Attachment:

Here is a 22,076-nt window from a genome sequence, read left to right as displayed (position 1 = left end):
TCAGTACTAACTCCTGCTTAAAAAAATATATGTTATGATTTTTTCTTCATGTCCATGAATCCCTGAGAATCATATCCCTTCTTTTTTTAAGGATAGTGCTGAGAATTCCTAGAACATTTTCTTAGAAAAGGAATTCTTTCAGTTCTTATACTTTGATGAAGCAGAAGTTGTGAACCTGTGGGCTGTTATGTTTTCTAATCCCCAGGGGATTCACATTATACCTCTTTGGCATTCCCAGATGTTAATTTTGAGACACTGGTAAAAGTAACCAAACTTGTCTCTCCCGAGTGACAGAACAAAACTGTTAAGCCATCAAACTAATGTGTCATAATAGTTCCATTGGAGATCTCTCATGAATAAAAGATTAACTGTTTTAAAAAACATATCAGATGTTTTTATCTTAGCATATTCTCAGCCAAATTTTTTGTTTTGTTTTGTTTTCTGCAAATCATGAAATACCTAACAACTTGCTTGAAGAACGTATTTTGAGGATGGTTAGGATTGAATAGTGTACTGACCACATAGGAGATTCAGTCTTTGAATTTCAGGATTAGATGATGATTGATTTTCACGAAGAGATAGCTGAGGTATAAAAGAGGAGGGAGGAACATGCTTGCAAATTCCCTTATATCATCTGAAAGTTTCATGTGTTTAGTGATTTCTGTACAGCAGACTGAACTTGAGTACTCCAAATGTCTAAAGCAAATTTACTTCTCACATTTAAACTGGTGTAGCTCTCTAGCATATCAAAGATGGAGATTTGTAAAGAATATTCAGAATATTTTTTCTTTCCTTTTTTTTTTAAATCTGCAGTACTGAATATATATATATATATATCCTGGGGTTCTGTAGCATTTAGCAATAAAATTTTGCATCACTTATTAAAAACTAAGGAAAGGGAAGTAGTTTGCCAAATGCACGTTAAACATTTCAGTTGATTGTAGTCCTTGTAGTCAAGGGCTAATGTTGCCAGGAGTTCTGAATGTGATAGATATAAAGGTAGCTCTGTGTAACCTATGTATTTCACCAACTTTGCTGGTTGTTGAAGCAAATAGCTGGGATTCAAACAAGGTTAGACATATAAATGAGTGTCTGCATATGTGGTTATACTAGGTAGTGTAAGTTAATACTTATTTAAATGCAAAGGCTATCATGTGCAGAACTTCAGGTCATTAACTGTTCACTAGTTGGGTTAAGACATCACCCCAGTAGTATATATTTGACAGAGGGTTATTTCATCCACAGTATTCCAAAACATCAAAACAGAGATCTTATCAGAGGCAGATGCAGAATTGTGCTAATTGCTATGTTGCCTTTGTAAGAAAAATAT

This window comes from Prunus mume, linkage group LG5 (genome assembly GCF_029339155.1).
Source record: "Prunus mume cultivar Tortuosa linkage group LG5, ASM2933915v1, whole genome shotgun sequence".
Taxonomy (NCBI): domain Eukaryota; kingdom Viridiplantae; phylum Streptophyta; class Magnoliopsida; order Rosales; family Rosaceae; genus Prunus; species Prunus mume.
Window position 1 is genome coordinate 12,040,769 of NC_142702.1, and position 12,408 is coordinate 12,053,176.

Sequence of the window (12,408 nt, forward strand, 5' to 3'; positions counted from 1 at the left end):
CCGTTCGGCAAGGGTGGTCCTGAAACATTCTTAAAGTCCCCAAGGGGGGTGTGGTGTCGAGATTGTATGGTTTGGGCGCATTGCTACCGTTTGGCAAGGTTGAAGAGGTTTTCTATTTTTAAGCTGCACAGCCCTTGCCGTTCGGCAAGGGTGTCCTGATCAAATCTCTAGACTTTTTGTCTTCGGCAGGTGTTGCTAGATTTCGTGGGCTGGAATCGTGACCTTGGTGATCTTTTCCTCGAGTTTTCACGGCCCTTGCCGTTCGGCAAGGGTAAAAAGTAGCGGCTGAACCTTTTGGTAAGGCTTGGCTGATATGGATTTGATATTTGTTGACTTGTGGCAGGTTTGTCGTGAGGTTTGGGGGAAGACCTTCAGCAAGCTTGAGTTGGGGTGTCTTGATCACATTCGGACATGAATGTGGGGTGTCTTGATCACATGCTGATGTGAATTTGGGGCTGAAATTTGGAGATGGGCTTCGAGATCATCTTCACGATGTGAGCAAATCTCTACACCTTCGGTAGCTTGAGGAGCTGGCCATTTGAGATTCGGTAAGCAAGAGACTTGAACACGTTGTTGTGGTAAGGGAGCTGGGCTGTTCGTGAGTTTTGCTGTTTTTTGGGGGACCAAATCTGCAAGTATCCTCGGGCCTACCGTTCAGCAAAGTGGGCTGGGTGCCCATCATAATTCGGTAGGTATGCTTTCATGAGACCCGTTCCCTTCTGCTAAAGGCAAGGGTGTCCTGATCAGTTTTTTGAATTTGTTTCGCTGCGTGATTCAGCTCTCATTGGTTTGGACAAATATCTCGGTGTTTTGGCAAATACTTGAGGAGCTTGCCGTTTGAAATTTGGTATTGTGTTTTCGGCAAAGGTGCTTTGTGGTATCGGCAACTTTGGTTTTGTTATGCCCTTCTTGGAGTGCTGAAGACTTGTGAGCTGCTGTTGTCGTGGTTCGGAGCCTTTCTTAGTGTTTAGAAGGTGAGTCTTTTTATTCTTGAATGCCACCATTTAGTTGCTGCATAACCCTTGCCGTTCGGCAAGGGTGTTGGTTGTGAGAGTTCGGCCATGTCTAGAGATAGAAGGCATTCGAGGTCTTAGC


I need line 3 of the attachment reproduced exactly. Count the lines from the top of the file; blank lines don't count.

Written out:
This window comes from Prunus mume, linkage group LG5 (genome assembly GCF_029339155.1).